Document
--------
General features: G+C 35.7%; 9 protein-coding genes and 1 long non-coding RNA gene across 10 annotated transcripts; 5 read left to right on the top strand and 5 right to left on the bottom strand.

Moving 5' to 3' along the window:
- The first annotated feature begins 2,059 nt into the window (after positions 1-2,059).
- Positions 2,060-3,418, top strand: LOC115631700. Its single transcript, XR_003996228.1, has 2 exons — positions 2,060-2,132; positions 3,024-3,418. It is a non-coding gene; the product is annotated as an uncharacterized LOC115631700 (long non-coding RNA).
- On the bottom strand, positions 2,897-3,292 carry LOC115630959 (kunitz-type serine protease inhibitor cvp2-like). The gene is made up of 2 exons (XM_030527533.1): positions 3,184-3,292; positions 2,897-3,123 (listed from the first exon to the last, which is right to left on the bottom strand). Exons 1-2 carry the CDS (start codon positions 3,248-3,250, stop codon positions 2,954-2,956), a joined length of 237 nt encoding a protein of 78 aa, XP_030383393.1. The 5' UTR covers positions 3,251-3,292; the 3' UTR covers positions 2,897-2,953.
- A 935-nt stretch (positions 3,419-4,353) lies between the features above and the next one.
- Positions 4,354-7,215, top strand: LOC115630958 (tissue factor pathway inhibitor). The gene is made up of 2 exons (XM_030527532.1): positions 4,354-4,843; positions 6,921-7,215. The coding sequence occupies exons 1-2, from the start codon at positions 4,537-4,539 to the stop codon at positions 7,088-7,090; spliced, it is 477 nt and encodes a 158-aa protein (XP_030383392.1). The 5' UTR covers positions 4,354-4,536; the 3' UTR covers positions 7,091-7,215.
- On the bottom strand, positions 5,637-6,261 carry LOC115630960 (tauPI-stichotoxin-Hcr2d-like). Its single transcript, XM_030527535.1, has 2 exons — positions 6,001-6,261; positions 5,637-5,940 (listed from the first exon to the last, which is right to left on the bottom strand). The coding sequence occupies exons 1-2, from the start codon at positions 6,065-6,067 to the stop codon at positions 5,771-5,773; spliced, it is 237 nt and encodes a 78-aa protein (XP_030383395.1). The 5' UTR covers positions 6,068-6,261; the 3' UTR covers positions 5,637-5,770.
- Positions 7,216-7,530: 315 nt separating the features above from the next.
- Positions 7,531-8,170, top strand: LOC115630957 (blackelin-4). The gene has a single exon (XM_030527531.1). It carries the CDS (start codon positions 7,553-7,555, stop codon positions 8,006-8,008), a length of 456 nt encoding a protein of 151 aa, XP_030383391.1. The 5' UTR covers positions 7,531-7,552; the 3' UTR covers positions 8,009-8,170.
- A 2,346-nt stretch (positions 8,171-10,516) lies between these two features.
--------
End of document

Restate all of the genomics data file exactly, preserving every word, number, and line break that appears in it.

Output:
General features: G+C 35.7%; 9 protein-coding genes and 1 long non-coding RNA gene across 10 annotated transcripts; 5 read left to right on the top strand and 5 right to left on the bottom strand.

Moving 5' to 3' along the window:
- The first annotated feature begins 2,059 nt into the window (after positions 1-2,059).
- Positions 2,060-3,418, top strand: LOC115631700. Its single transcript, XR_003996228.1, has 2 exons — positions 2,060-2,132; positions 3,024-3,418. It is a non-coding gene; the product is annotated as an uncharacterized LOC115631700 (long non-coding RNA).
- On the bottom strand, positions 2,897-3,292 carry LOC115630959 (kunitz-type serine protease inhibitor cvp2-like). The gene is made up of 2 exons (XM_030527533.1): positions 3,184-3,292; positions 2,897-3,123 (listed from the first exon to the last, which is right to left on the bottom strand). Exons 1-2 carry the CDS (start codon positions 3,248-3,250, stop codon positions 2,954-2,956), a joined length of 237 nt encoding a protein of 78 aa, XP_030383393.1. The 5' UTR covers positions 3,251-3,292; the 3' UTR covers positions 2,897-2,953.
- A 935-nt stretch (positions 3,419-4,353) lies between the features above and the next one.
- Positions 4,354-7,215, top strand: LOC115630958 (tissue factor pathway inhibitor). The gene is made up of 2 exons (XM_030527532.1): positions 4,354-4,843; positions 6,921-7,215. The coding sequence occupies exons 1-2, from the start codon at positions 4,537-4,539 to the stop codon at positions 7,088-7,090; spliced, it is 477 nt and encodes a 158-aa protein (XP_030383392.1). The 5' UTR covers positions 4,354-4,536; the 3' UTR covers positions 7,091-7,215.
- On the bottom strand, positions 5,637-6,261 carry LOC115630960 (tauPI-stichotoxin-Hcr2d-like). Its single transcript, XM_030527535.1, has 2 exons — positions 6,001-6,261; positions 5,637-5,940 (listed from the first exon to the last, which is right to left on the bottom strand). The coding sequence occupies exons 1-2, from the start codon at positions 6,065-6,067 to the stop codon at positions 5,771-5,773; spliced, it is 237 nt and encodes a 78-aa protein (XP_030383395.1). The 5' UTR covers positions 6,068-6,261; the 3' UTR covers positions 5,637-5,770.
- Positions 7,216-7,530: 315 nt separating the features above from the next.
- Positions 7,531-8,170, top strand: LOC115630957 (blackelin-4). The gene has a single exon (XM_030527531.1). It carries the CDS (start codon positions 7,553-7,555, stop codon positions 8,006-8,008), a length of 456 nt encoding a protein of 151 aa, XP_030383391.1. The 5' UTR covers positions 7,531-7,552; the 3' UTR covers positions 8,009-8,170.
- A 2,346-nt stretch (positions 8,171-10,516) lies between these two features.